Originally posted December 05, 2011

Zuni Chicken

Zuni Chicken by belinda

I think the Zuni chicken is the gold standard and once you do it, you can never go back. My chicken is ugly because I had problems flipping it and tore the skin (tongs and silicone mitts failed). If anyone knows a good way to flip a chicken, I'm all ears. Even though I skipped the herbs and used a 5-pound chicken, it tastes amazing.

Ingredients

  • One small chicken, 2-3/4 to 3-1/2-pounds
  • 4 tender sprigs fresh thyme, marjoram, rosemary or sage, about 1/2 inch long
  • Salt
  • About 1 teaspoon freshly cracked black pepper
  • A little water
2 to 4 servings

Directions

Seasoning the chicken (Can be done 1 to 3 days before serving):

Remove and discard the lump of fat inside the chicken. Rinse the chicken and pat very dry inside and out. Be thorough-a wet chicken will spend too much time steaming before it begins to turn golden brown.

Approaching from the edge of the cavity, slide a finger under the skin of each of the breasts, making 2 little pockets. Now use the tip of your finger to gently loosen a pocket of skin on the outside of the thickest section of each thigh. Using your finger, shove and herb sprig into each of the 4 pockets.

Season the chicken liberally all over with salt and pepper {we use ¾ teaspoon of sea salt per pound of chicken}. Season the thick sections a little more heavily than the skinny ankles and wings. Sprinkle a little of the salt just inside the cavity, on the backbone, but don’t otherwise worry about seasoning the inside. Twist and tuck the wing tips behind the shoulders. Cover loosely and refrigerate.

Roasting the chicken:

Preheat the oven to 475. Depending on the size, efficiency and accuracy of your oven, and the size of your bird, you may need to adjust the heat to as high as 500 or as low as 450 during the course of roasting the chicken to get it to brown properly. If that proves to be the case, begin at that temperature the next time you roast a chicken. If you have a convection function on your oven, use it for the first 30 minutes; it will enhance browning, and may reduce overall cooking by 5 to 10 minutes.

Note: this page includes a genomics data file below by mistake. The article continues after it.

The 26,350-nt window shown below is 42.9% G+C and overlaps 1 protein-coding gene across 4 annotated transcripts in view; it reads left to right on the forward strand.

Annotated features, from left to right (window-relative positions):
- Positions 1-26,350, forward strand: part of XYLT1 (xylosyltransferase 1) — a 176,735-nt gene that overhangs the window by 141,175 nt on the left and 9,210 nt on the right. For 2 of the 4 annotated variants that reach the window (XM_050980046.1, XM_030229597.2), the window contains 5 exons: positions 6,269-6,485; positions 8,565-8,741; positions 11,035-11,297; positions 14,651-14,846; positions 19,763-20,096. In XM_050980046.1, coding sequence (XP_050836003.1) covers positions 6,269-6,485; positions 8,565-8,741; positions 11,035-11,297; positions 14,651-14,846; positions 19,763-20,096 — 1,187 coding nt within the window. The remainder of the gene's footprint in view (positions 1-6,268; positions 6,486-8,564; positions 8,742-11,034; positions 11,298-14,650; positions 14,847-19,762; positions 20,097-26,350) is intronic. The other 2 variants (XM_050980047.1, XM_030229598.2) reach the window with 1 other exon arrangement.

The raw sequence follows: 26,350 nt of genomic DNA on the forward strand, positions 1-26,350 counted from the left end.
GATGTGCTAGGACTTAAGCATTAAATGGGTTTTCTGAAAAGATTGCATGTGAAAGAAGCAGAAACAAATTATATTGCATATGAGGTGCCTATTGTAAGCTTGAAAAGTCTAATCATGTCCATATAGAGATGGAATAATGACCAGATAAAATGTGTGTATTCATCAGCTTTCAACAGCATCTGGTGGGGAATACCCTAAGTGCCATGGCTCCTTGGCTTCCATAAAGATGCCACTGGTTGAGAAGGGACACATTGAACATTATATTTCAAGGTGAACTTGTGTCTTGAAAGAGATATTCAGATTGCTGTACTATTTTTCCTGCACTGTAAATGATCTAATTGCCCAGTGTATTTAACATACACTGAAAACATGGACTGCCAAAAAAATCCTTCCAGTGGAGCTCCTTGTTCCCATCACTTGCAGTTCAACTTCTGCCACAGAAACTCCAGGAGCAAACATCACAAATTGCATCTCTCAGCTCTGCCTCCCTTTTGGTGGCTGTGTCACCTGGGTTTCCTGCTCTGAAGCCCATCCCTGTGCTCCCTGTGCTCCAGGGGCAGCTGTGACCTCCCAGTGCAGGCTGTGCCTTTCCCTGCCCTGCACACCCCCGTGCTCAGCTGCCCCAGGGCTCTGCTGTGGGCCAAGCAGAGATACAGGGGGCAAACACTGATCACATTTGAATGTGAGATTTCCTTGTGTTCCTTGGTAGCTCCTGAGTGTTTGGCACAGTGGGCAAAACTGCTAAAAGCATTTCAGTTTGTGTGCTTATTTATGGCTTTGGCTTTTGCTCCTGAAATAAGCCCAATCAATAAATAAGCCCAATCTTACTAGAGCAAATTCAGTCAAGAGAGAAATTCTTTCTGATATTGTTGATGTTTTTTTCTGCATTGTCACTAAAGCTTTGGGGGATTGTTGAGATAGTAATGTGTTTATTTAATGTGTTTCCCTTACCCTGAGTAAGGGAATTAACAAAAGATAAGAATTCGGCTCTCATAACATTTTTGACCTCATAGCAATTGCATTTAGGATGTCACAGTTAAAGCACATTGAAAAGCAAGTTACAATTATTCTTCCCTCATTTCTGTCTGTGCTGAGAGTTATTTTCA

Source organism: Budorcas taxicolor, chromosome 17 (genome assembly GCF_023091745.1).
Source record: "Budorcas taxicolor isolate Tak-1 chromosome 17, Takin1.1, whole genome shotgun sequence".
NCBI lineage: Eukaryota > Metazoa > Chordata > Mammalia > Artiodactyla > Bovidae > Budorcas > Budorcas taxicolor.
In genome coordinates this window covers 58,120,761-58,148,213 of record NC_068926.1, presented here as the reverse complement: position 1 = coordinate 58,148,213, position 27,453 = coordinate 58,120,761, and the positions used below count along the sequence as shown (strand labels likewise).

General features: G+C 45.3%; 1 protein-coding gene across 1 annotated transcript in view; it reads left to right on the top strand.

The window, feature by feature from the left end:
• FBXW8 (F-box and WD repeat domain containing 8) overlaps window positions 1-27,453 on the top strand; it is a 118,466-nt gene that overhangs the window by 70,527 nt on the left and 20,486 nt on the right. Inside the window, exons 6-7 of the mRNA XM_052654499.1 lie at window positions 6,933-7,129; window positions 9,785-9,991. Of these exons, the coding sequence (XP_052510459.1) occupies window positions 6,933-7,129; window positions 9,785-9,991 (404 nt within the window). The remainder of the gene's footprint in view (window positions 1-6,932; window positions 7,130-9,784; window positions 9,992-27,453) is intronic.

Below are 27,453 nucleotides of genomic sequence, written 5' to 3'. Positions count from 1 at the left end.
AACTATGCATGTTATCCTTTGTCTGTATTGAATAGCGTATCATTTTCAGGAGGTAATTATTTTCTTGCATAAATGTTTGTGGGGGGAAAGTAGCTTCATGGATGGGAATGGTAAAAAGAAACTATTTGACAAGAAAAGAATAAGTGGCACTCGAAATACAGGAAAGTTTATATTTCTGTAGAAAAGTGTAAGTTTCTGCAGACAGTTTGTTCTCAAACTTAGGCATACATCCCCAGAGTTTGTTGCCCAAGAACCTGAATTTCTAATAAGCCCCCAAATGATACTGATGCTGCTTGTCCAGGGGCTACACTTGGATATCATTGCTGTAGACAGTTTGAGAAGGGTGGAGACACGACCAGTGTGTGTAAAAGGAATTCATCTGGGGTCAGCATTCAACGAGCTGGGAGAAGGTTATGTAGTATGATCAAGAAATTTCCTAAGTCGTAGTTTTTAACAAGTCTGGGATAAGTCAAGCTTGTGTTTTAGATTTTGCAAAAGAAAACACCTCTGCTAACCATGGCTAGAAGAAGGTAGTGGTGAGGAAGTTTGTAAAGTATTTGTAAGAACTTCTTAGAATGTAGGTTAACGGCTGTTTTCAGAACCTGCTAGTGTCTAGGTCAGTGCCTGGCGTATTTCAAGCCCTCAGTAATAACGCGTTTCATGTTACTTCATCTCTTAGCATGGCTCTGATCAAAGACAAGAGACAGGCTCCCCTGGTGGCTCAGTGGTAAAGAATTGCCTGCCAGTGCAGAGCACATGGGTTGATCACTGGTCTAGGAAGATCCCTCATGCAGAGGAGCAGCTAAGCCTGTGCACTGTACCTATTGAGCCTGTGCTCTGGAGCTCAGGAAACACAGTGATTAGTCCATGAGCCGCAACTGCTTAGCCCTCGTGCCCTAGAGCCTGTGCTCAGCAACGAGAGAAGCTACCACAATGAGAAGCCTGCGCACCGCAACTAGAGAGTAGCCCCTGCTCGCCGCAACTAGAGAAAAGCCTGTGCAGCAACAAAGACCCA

Choose a shallow flameproof roasting pan or dish barely larger than the chicken, or use a 10-inch skillet with an all-metal handle. Preheat the pan over medium heat. Wipe the chicken dry and set it breast side up in the pan. It should sizzle.

Place the center of the oven and listen and watch for it to start browning within 20 minutes. If it doesn’t, raise the temperature progressively until it does. The skin should blister, but if the chicken begins to char, or the fat is smoking, reduce temperature by 25 degrees. After about 30 minutes, turn the bird over — drying the bird and preheating the pan should keep the skin from sticking. Roast for another 10 to 20 minutes, depending on size, then flip back over to recrisp the breast skin, another 5 to 10 minutes. Total oven time will be 45 minutes to an hour.

Finishing the chicken:

Remove the chicken from the oven and turn off the heat.

Lift the chicken from the roasting pan and set on a plate. Carefully pour the clear fat from the roasting oven, leaving the lean drippings behind. Add about a tablespoon of water to the hot pan and swirl it.

Slash the stretched skin between the thighs and breasts of the chicken, then tilt the bird and plate over the roasting pan to drain the juice into the drippings.

Set the chicken in a warm spot. The meat will become more tender and uniformly succulent as it cools.

Capitalizing on leftovers:

Strain and save the drippings you don’t use, they are delicious tossed with spätzle or egg noodles, or stirred into beans or risotto. You can also use them, plus leftover scraps of roast chicken, for a chicken salad.

Comments

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  • commented over 7 years ago

    Judy says yes on the room temp bird. Good idea on the vertical chicken, will have to try it.

  • commented over 7 years ago

    Do I need to let the bird come to room temp before putting into the oven?
    re: your turning problem flipping the bird, how about roasting it vertically? Just plug a glass beer bottle into the opening to allow it to stand up.

Adapted from

The Zuni Cafe Cookbook by Judy Rodgers and Gerald Asher

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